Army Family Readiness Group: A Brief History

We spend a lot of time on this website talking about leadership development and Army specific topics (not always beneficial for civilians unless they are interested in learning about the Army). There is one component that encompasses civilians, more so than anything else, and it is called the Family Readiness Group.

How exactly did the Family Readiness Group (FRG) start? What is the history behind it?

We as leaders are the first to step up and say that the family is what helps us keep doing what we are doing, that they are the reason we succeed. We need them, and everything we do is for them. They stay at home while we deploy, and hold down the fort and handle everything so we don’t have to.

Nobody would argue that with a solid support network, our military jobs are much easier.

That being said, the FRG has been around since the Revolutionary War, and has only evolved since then.  During the Revolutionary War, it was a basic support system. When the men were off fighting, the women needed others to bond with and support each other.

The women also supported the troops directly – anything from medical, to clothing repair was done by the families. During this time, a “Pounding Basket” was started, where the families donated a ‘pound of food’ to help the new families on post get situated. Army pay was not even close to what it is now, so that food was a great deal of help. Some could say that the FRG was a necessity, as meeting established families on post could have affected survival.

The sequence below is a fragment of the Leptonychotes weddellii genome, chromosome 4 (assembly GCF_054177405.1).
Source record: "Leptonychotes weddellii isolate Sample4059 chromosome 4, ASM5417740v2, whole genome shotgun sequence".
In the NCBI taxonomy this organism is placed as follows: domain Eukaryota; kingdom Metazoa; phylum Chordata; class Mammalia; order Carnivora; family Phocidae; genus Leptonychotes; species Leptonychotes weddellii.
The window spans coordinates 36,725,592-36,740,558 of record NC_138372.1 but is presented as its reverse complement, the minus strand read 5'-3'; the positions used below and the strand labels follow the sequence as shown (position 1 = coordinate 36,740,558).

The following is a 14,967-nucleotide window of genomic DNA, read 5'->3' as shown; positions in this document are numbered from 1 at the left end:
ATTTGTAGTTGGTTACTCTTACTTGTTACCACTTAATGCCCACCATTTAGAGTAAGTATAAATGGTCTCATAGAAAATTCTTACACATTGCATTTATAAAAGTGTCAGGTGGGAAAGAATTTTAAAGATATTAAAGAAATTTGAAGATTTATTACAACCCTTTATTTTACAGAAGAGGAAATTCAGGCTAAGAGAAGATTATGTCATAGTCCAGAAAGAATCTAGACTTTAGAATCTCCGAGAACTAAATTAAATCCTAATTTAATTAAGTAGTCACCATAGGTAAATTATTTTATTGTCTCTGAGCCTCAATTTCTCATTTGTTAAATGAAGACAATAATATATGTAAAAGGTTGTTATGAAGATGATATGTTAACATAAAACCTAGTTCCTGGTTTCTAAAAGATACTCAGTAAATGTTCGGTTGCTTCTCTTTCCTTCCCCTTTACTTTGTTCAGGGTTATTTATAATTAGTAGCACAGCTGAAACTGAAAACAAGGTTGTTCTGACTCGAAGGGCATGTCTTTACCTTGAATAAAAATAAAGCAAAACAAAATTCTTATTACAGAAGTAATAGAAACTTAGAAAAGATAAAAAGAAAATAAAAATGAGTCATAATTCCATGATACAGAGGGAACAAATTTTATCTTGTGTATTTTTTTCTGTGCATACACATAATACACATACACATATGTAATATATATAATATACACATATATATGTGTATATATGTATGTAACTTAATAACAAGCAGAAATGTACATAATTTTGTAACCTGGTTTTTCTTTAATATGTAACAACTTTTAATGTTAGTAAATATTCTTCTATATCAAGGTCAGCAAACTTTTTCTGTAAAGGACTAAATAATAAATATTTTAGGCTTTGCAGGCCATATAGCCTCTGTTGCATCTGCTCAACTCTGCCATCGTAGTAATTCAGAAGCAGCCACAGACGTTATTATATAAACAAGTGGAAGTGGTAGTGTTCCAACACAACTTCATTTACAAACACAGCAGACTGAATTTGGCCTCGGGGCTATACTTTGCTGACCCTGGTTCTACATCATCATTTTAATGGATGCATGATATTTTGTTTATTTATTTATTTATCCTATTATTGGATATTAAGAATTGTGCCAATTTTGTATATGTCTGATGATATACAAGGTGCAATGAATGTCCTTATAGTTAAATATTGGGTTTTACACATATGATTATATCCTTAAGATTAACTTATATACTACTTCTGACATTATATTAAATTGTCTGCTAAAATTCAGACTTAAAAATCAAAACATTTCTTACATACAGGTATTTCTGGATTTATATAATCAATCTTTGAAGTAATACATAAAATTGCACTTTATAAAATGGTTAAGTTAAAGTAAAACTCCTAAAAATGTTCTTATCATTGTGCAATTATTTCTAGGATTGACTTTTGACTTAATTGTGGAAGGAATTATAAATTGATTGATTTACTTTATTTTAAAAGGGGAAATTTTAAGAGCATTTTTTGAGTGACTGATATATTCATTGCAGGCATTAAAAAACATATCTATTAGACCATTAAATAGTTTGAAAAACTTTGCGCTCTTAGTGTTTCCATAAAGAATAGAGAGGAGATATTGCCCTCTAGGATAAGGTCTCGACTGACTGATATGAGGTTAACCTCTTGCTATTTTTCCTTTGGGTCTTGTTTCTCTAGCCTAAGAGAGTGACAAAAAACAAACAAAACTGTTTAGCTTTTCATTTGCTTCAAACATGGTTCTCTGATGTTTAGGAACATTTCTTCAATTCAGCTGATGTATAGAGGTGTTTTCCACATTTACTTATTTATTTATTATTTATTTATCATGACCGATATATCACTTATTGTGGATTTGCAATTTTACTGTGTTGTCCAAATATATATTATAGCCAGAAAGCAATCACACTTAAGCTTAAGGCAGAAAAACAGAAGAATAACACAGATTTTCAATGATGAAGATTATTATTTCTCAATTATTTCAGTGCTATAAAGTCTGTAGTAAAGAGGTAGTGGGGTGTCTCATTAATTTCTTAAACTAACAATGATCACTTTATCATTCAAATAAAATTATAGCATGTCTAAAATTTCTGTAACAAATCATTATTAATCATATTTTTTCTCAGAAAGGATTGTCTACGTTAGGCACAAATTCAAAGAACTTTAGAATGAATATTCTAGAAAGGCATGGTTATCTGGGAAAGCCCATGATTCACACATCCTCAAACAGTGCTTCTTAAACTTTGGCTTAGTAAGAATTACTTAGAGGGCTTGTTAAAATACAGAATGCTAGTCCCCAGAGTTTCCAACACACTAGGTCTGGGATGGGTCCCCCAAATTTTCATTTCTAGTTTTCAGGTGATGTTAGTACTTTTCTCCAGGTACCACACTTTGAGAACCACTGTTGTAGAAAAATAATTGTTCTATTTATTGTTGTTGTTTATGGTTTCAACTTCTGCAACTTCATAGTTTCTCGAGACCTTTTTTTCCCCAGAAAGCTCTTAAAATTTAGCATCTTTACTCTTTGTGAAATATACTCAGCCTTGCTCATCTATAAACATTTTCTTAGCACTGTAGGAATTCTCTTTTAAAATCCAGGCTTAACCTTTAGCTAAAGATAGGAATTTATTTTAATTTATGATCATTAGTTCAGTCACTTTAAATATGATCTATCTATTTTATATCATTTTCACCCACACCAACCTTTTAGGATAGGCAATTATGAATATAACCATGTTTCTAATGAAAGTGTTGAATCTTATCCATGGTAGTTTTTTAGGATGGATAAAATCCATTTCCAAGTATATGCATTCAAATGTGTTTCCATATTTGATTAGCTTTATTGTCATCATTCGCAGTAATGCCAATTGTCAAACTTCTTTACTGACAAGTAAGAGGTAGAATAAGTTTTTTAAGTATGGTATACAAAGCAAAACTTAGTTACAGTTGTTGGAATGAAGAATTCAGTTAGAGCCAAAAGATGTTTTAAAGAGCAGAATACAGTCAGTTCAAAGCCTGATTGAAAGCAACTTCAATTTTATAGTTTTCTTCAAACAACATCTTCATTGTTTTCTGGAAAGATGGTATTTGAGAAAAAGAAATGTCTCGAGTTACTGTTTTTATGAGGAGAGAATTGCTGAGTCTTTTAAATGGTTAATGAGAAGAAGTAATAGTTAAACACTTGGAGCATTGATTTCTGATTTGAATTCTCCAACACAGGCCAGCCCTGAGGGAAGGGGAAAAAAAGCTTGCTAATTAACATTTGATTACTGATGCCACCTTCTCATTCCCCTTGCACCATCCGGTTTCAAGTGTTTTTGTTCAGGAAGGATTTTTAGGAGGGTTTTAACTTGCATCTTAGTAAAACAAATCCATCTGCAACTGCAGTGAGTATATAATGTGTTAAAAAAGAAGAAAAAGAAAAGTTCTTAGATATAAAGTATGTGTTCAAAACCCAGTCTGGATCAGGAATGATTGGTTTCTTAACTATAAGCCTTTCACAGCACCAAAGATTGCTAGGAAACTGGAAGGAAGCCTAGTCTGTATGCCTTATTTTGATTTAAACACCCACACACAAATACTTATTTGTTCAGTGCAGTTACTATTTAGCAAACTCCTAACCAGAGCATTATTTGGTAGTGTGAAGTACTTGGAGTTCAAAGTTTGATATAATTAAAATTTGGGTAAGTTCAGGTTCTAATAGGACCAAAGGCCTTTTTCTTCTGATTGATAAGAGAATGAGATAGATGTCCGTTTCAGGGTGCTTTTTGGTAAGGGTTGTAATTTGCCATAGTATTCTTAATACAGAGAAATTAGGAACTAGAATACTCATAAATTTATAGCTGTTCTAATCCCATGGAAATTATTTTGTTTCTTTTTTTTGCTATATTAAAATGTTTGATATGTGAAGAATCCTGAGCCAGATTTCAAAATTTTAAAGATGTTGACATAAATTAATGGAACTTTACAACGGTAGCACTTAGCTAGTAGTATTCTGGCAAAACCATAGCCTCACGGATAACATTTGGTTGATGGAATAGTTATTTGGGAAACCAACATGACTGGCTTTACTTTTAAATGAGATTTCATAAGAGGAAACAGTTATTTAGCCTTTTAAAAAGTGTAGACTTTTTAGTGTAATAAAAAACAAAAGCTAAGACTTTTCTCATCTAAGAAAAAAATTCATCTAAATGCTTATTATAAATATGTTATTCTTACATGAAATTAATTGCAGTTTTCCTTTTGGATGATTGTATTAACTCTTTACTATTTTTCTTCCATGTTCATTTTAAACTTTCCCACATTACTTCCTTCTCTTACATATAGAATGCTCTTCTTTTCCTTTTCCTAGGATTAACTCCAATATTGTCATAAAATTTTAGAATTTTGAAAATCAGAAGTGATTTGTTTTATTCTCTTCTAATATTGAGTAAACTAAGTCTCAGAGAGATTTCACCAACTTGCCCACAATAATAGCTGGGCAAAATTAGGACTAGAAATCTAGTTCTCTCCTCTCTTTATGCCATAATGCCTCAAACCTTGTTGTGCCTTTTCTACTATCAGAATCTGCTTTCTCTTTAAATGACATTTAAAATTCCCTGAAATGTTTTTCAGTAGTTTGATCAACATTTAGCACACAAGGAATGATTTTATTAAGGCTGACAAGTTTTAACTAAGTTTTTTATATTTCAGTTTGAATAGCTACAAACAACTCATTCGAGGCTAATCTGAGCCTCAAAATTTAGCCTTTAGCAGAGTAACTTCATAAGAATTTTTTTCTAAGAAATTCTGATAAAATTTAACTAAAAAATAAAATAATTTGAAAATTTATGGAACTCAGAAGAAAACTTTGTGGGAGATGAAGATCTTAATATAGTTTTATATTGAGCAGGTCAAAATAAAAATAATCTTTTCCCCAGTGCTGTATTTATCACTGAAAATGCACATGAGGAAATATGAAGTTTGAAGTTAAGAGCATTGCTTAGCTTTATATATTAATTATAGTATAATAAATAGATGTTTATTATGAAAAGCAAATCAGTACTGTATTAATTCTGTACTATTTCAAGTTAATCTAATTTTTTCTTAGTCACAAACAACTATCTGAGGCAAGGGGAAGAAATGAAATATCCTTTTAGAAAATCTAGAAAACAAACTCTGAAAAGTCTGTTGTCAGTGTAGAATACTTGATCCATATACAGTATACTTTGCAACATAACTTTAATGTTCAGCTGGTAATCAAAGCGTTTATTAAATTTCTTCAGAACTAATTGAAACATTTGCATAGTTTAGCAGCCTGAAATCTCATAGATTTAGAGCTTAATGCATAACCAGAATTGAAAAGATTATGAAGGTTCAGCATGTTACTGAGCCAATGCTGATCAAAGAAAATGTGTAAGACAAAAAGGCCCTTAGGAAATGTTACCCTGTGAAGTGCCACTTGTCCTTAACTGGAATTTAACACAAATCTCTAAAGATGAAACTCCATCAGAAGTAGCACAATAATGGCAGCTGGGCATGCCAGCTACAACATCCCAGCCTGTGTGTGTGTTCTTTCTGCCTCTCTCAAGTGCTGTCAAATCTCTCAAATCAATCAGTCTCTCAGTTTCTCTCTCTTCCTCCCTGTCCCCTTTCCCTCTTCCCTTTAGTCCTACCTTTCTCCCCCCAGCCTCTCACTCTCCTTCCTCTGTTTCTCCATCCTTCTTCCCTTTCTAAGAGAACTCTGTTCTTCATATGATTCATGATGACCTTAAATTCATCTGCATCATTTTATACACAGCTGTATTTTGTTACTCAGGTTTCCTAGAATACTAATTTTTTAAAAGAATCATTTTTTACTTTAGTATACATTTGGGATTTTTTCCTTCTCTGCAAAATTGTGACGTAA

Mrs. George Custer could have been called the first FRG leader. She took responsibility on herself to console grieving widows after Little Big Horn. During that time, widows got nothing to help them transition from being an Army spouse to being a widowed civilian, which understandably could cause a lot of problems when great casualties are suffered.

Traditionally, the commanding officer’s wife is the post FRG leader. These early groups were called Coffee Groups, which sounds much better to me than FRG. I know I love my coffee, and you probably do too.

As the Army evolved and grew larger than just one unit per post,  the different organizations also evolved and grew. A lot of these organizations had to be privately funded, meaning they were not using Army funds. These programs could involve anything from schools, gyms, and the chapel; to Boy Scouts.

It wasn’t until Army Community Services (ACS) was formed, that the Army recognized officially that the Army community needed a support network.

The FRG as an organization was first documented in the early 1980s, when it was called the Family Support Group. What stands out as interesting to me is that it changed from Support to Readiness, which indicates preparedness for anything.

Since 9/11, the need for a good FRG is more important than ever. With units deploying more than once, and very often, newer Soldiers and their families need the support network of those who have been there and done that.

In short, you can see that the FRG has a long and storied history, and that Soldiers’ families have always helped each other and disseminated information as needed. Families have always supported each other in good times and bad. We have also learned that the FRG has adapted and evolved with the Army, further showing how amazing our military families are.